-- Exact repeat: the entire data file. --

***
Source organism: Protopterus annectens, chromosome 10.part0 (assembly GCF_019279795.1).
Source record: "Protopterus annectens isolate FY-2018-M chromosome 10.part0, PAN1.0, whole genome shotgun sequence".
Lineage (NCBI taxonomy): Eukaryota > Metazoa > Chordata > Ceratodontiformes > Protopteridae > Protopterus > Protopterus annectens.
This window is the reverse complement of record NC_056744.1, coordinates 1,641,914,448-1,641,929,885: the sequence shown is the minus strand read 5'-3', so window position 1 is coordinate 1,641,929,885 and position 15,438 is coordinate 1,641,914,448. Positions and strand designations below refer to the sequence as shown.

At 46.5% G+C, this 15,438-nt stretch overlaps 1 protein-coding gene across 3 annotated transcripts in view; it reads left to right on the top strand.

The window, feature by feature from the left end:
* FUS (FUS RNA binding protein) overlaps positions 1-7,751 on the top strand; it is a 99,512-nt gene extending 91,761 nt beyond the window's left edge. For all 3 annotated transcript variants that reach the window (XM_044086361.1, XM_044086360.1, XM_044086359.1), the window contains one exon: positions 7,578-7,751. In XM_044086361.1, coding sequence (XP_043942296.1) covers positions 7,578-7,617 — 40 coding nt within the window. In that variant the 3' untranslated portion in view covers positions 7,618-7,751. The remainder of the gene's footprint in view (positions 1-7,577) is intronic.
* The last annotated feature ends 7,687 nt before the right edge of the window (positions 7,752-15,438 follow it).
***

Source organism: Protopterus annectens, chromosome 10.part0 (assembly GCF_019279795.1).
Source record: "Protopterus annectens isolate FY-2018-M chromosome 10.part0, PAN1.0, whole genome shotgun sequence".
Lineage (NCBI taxonomy): Eukaryota > Metazoa > Chordata > Ceratodontiformes > Protopteridae > Protopterus > Protopterus annectens.
This window is the reverse complement of record NC_056744.1, coordinates 1,641,914,448-1,641,929,885: the sequence shown is the minus strand read 5'-3', so window position 1 is coordinate 1,641,929,885 and position 15,438 is coordinate 1,641,914,448. Positions and strand designations below refer to the sequence as shown.

At 46.5% G+C, this 15,438-nt stretch overlaps 1 protein-coding gene across 3 annotated transcripts in view; it reads left to right on the top strand.

The window, feature by feature from the left end:
* FUS (FUS RNA binding protein) overlaps positions 1-7,751 on the top strand; it is a 99,512-nt gene extending 91,761 nt beyond the window's left edge. For all 3 annotated transcript variants that reach the window (XM_044086361.1, XM_044086360.1, XM_044086359.1), the window contains one exon: positions 7,578-7,751. In XM_044086361.1, coding sequence (XP_043942296.1) covers positions 7,578-7,617 — 40 coding nt within the window. In that variant the 3' untranslated portion in view covers positions 7,618-7,751. The remainder of the gene's footprint in view (positions 1-7,577) is intronic.
* The last annotated feature ends 7,687 nt before the right edge of the window (positions 7,752-15,438 follow it).